We gave the KAB (Kent Association for the Blind) a guided tour of the exhibition last week and then did a tour via facebook live for anyone that had been unable to attend the exhibition in person. We had a really great day and wanted to share some images from the KAB event with you as well as the facebook live video for anyone interested in seeing it.
the following text is a written review from Variety.com
Chronic Fatigue Syndrome sufferers get a podium to discuss their still little-understood condition.
A largely mysterious condition that reportedly afflicts as many as 17 million people worldwide, Chronic Fatigue Syndrome still flummoxes most physicians, and remains frequently dismissed as a psychosomatic “illness” — including by some nations. Still, it’s hard to buy the “all in your head” diagnosis when seeing the long-term, sometimes entirely bedridden victims of CFS in “Unrest.” Director Jennifer Brea is one of them herself, and this first-feature documentary chronicles her own struggles while taking in the perspectives of other patients and experts around the globe. Though the “Patient, film thyself” concept is starting to risk overexposure — Sundance alone premieres two such features this year, the other being ALS-themed “It’s Not Dark Yet” — “Unrest” is a high-grade example of the form that’s consistently involving, with content diverse enough to avoid the tunnel-visioned pitfalls of diarist cinema.
Narrating her own tale of drastic, inexplicable loss (medical science still doesn’t know what causes CFS) and necessarily sporadic attempts to fight back, Brea starts out by painting a picture of the person she used to be: an inveterate world traveler, among other things, interested in sampling every culture and experience. Educated at Harvard and Princeton, she found a like-minded soulmate in Kenya-born internet analyst, social-network pioneer and Princeton professor Omar Wasow, whom she married. But three years later, at age 28, after contracting a fever of nearly 105, she began to experience a never-ending panoply of symptoms including extreme exhaustion, numbness, acute pain, uncontrolled movement, and extreme sensitivity to light and noise. Seeing umpteen specialists, she was at first told she must just be physically manifesting a delayed psychological reaction to “some distant trauma” she might not even remember.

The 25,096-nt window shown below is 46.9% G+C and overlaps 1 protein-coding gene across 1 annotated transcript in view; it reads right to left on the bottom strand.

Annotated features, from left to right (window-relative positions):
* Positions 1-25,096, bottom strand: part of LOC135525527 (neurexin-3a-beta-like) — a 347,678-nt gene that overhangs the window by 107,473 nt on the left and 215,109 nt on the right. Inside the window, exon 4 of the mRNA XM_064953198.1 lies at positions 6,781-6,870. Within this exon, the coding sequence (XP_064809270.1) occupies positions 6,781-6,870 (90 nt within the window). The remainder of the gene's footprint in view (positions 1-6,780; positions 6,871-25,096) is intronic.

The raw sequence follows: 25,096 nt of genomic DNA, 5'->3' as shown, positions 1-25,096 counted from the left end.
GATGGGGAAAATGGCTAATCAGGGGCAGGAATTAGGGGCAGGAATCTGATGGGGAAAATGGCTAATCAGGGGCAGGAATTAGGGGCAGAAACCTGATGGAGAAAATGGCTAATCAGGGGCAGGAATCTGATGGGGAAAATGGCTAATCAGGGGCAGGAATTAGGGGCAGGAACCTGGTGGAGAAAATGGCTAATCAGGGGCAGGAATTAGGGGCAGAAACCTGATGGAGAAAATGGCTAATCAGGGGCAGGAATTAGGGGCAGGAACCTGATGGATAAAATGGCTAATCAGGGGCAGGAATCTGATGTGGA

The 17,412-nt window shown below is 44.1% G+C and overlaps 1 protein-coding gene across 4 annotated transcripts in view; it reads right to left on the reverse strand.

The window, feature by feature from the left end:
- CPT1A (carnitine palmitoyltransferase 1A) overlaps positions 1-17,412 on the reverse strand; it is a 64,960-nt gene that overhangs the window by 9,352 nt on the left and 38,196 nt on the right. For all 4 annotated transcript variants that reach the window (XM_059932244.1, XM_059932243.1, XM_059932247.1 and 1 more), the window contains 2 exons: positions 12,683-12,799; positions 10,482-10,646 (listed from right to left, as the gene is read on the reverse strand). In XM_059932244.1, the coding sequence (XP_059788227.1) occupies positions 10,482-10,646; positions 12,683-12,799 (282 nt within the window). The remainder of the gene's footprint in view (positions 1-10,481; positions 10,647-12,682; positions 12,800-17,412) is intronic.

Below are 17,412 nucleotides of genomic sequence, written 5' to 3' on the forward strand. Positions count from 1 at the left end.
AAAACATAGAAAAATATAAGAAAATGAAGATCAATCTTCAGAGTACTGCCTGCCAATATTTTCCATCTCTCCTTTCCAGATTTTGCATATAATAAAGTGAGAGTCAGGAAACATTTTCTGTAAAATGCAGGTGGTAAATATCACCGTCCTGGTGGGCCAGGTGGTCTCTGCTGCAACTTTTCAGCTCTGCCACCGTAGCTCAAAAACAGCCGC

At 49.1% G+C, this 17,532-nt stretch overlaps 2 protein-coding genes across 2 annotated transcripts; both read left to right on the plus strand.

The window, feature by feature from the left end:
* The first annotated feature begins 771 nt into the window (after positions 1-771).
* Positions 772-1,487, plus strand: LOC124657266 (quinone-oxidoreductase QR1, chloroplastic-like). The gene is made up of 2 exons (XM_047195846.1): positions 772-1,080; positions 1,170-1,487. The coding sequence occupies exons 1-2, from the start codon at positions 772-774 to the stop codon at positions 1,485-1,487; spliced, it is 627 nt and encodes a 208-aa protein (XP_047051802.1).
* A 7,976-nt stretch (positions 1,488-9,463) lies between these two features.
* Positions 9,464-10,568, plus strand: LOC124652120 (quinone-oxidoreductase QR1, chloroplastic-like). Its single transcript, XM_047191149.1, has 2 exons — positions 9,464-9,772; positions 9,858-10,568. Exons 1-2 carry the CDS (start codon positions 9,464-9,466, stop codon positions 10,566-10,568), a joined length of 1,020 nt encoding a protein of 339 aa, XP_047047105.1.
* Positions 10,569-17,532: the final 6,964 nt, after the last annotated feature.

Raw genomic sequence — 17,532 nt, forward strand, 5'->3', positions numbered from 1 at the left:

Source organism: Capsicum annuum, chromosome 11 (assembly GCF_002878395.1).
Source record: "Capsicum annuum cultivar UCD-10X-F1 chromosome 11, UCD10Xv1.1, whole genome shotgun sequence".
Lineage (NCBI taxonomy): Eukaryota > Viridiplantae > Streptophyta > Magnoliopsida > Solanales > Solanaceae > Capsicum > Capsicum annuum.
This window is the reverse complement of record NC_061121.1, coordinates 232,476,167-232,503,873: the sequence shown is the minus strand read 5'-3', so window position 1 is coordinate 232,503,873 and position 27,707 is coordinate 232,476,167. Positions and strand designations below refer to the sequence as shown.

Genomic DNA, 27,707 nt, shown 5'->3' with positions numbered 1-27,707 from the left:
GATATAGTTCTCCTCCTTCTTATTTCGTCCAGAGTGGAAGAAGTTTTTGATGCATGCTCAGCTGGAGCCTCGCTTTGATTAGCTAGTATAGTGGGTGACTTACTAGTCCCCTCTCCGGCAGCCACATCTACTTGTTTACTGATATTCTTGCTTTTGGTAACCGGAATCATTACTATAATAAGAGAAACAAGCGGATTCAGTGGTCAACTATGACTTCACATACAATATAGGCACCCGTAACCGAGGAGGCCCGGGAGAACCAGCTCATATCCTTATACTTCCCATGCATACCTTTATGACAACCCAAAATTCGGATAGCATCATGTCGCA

But eventually she discovered a whole hidden community of “the missing” — others who had basically lost all normal life functions to the condition some prefer now to term Myalgic Encephalomyelitis, or ME. Among those given a podium here (through both Skype chats and location footage principally from the documentary’s two d.p.’s) are Georgia housewife Leeray, whose husband left her because he thought he was acting as a “crutch” for an imaginary illness. (A decade later, he stopped doubting when one of their daughters also got the illness.) The son of Stanford genetics professor Ron Davis is so diminished that he’s been unable to speak, let alone leave his bed, for more than a year when we meet him.
The most alarming case is that of Danish teen Karina Hansen, whose parents were horrified when police virtually raided their home and forcibly removed her to a state facility — because Denmark is one of the countries that categorizes CFS as a psychiatric condition, and thus considered her a “captive” who was not getting proper treatment. (Incredibly, it took three years of protest before she was released, with no improvement.) The questionable reason that government doctor Per Fink offers for tearing families apart is that viewing CFS as strictly psychological is “more interesting” to him.